Women and Children First
Available on CD, iTunes, AmazonMP3, eMusic, and Spotify
Well, talk about bad planning… I found out halfway through the day that today is Eddie Van Halen’s birthday. Depending on who you ask, he’s either 55 or 57. Doesn’t matter. So, screw it, even though I did DLR’s first solo album yesterday and 1984 two weeks ago, I’ll overview another Van Halen album.
Women and Children First was Van Halen’s third album – and the first I ever bought. I still have the vinyl. Yes, this is the album that had the famous Helmut Newton photo of David Lee Roth chained up against a chain-link fence. The poster was never hung up – and not for any reason other than it was also serving as the inner sleeve for the record itself. I’m not sure why Warner Bros. – or whoever was in charge of their record pressing plant at the time – chose to have the poster double as the inner sleeve. Right now I’m sure some collector is cringing…
Notable note about this album #1: No cover versions to be found. You wouldn’t hear any more covers from VH until Diver Down a few years later – and then almost out of necessity.
Notable note about this album #2: This was the first Van Halen album to feature keyboards – in this case an electric piano played through a Marshall by Eddie on “…And The Cradle Will Rock”. DLR got a little socially conscious on this one, it seems… but it wasn’t the first time for him doing that, at least if you count the “They found a dirty-faced kid in a garbage can” line from “D.O.A.” on Van Halen II.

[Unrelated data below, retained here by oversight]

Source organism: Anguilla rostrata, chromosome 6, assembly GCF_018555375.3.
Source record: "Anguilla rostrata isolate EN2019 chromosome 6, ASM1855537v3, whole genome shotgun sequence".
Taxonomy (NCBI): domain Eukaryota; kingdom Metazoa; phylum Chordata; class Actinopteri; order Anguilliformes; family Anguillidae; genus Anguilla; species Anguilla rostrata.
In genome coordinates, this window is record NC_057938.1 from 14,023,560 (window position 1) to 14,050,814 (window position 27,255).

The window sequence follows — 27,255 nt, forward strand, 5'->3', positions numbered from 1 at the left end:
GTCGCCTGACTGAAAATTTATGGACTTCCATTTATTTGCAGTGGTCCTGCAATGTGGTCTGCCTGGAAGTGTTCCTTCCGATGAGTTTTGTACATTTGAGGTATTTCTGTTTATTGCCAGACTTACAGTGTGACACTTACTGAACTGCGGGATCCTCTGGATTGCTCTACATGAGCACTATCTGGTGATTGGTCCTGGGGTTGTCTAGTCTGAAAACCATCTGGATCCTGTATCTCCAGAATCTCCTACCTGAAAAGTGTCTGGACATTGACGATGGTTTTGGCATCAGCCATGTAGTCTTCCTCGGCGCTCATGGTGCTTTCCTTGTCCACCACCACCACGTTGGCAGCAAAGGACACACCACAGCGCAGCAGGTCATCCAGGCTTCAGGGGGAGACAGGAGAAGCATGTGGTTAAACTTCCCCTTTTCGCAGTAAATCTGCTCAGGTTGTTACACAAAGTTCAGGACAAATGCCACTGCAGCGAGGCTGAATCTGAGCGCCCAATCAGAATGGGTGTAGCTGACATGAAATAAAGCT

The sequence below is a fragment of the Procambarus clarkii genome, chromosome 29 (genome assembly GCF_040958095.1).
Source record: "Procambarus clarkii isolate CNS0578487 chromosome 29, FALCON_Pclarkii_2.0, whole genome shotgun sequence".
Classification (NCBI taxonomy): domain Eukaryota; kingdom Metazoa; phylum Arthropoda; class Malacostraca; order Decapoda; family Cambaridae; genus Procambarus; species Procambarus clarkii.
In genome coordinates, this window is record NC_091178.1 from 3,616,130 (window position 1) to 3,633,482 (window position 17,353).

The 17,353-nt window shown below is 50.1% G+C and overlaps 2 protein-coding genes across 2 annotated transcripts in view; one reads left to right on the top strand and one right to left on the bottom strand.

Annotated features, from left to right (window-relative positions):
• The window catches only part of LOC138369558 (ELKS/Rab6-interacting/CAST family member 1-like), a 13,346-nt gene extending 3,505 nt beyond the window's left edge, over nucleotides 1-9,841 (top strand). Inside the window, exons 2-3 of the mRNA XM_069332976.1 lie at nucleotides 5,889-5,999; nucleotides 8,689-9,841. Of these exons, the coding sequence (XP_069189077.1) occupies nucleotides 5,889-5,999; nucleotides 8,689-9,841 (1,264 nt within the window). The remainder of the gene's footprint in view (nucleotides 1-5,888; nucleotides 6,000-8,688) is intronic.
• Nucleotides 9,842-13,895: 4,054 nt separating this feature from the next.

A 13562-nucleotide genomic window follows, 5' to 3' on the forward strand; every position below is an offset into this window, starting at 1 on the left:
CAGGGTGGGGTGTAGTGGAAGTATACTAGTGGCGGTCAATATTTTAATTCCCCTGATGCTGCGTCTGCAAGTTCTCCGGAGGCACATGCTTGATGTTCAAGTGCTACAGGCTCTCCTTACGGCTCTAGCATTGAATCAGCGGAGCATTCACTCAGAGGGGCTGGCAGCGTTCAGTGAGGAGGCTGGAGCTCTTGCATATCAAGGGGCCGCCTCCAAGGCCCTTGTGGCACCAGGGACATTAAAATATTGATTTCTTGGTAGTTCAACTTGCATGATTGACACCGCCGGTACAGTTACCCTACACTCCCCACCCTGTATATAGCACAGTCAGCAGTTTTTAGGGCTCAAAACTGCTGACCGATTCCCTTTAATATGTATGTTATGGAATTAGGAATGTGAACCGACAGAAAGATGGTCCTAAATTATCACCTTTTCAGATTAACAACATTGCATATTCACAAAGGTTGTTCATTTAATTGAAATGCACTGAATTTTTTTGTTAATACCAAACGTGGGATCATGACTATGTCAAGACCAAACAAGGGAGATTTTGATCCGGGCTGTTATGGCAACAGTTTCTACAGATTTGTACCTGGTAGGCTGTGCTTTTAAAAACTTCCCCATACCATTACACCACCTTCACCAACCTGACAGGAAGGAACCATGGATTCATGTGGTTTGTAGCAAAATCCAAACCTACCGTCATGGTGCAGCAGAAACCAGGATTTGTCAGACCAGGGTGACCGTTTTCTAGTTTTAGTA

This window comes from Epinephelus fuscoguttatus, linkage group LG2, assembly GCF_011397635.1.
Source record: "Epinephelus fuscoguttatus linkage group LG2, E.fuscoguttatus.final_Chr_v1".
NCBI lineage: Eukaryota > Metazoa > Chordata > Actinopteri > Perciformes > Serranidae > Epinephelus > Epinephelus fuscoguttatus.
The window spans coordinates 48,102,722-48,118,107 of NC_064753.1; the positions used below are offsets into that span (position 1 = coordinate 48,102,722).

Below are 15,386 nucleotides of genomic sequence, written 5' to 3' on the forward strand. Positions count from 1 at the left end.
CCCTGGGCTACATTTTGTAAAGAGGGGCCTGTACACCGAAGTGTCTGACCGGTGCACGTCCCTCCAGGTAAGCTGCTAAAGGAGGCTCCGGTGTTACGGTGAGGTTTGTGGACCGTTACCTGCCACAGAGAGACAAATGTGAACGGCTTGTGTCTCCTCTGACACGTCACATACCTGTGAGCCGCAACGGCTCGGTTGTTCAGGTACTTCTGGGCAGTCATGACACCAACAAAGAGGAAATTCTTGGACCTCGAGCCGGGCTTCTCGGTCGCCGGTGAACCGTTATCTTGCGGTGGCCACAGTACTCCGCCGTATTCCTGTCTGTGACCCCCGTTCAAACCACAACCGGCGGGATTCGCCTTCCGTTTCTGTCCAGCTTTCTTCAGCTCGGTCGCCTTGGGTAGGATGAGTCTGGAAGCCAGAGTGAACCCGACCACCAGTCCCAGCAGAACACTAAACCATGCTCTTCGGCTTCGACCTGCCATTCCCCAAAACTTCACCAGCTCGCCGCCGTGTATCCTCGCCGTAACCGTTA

Notable note about this album #3: A rare Van Halen all-acoustic moment – the only one in the original six-album tenure of Roth-led VH – in “Could This Be Magic?”. Very cool acoustic blues with Roth on rhythm acoustic guitar, Eddie on slide, and Nicolette Larson adding her voice to the ensemble.
The rest is typical VH rockin’ – “Everybody Wants Some” is a VH set list standard now, “Fools” has some cool call-and-response going on in the intro between Eddie’s guitar and Dave’s voice. “Romeo Delight”, which is said to be one of Valerie Bertinelli’s favorite VH songs.
The album isn’t perfect – there’s really only eight new (at the time) songs (“Tora! Tora!”, which kicks off side two, is really a few seconds of backwards tape of the band going a bit avant-garde), and I doubt too many people would recommend it as a first VH album, but it was mine and I became a fan anyway. No regrets here.